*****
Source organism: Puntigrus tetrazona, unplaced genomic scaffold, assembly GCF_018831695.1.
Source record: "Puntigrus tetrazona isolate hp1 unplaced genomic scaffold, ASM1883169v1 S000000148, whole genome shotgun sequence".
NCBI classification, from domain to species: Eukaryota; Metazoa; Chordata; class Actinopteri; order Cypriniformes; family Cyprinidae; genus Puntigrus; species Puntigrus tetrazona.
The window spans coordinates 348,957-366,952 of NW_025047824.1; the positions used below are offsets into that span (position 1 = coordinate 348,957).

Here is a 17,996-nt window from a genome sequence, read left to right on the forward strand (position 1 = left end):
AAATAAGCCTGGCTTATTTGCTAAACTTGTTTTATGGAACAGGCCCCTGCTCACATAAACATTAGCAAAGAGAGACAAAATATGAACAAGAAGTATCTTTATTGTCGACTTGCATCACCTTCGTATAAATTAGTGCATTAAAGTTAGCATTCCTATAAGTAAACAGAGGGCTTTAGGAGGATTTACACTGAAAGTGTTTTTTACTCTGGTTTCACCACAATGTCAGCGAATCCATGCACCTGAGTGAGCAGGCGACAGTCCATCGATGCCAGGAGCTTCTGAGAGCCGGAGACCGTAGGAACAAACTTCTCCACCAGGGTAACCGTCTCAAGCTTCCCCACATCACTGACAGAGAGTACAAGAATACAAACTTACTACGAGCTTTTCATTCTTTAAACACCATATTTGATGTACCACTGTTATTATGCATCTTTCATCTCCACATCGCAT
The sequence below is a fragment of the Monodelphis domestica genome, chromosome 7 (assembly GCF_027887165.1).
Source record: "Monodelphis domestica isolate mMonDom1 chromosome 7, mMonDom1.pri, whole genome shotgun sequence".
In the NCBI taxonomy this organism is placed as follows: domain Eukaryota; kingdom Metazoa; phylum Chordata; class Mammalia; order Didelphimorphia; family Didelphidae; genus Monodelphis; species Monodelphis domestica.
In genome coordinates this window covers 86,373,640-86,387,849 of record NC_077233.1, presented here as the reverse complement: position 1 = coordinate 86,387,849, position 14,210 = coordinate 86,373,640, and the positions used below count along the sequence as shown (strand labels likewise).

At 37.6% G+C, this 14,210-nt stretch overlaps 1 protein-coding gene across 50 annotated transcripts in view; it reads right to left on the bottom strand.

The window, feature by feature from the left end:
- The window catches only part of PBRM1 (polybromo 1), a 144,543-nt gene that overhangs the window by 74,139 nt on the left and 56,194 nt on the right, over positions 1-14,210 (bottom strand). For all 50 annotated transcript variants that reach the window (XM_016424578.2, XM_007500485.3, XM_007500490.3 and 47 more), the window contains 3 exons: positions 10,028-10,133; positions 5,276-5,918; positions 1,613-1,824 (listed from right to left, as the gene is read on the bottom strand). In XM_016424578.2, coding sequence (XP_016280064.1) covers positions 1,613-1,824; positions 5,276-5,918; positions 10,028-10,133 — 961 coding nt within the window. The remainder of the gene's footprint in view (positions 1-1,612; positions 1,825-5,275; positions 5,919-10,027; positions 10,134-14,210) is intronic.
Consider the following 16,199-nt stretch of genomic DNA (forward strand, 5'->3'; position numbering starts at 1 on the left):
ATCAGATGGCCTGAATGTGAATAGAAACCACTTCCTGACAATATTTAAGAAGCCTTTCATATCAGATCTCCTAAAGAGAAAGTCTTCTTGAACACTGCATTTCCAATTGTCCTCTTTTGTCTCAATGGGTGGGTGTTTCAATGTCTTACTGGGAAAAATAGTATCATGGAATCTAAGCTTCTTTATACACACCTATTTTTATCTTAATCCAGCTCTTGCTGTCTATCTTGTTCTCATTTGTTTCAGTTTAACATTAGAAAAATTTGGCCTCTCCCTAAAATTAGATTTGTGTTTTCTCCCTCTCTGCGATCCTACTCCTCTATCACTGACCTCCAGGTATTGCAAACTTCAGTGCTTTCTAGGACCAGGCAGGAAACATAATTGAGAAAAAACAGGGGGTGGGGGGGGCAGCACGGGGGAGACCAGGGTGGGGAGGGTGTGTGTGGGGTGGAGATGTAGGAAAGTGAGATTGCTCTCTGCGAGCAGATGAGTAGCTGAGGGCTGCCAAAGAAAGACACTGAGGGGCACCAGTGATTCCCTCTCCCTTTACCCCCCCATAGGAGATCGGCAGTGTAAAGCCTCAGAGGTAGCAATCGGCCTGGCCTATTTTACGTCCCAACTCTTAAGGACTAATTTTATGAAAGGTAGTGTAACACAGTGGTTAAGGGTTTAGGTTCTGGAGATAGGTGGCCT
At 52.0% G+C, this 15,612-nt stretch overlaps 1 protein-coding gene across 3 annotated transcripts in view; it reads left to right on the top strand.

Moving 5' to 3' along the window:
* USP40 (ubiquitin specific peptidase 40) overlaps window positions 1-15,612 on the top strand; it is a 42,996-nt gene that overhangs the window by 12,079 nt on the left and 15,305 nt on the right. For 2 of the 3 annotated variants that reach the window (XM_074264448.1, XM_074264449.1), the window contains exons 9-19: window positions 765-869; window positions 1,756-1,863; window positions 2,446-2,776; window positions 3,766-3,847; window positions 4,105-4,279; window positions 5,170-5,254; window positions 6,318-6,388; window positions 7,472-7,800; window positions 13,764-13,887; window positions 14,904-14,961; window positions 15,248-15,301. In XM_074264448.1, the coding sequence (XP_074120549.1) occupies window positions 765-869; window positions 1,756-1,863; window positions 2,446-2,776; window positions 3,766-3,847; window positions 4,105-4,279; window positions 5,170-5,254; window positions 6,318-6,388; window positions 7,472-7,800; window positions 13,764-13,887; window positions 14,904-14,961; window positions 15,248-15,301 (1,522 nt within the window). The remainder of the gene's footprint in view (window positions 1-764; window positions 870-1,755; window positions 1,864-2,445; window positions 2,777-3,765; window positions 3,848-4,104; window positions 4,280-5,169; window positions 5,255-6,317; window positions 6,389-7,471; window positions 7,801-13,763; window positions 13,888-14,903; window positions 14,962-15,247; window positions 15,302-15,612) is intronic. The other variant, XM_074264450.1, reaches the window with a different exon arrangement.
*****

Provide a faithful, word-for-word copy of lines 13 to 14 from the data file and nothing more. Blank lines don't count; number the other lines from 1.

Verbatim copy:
- The window catches only part of PBRM1 (polybromo 1), a 144,543-nt gene that overhangs the window by 74,139 nt on the left and 56,194 nt on the right, over positions 1-14,210 (bottom strand). For all 50 annotated transcript variants that reach the window (XM_016424578.2, XM_007500485.3, XM_007500490.3 and 47 more), the window contains 3 exons: positions 10,028-10,133; positions 5,276-5,918; positions 1,613-1,824 (listed from right to left, as the gene is read on the bottom strand). In XM_016424578.2, coding sequence (XP_016280064.1) covers positions 1,613-1,824; positions 5,276-5,918; positions 10,028-10,133 — 961 coding nt within the window. The remainder of the gene's footprint in view (positions 1-1,612; positions 1,825-5,275; positions 5,919-10,027; positions 10,134-14,210) is intronic.
Consider the following 16,199-nt stretch of genomic DNA (forward strand, 5'->3'; position numbering starts at 1 on the left):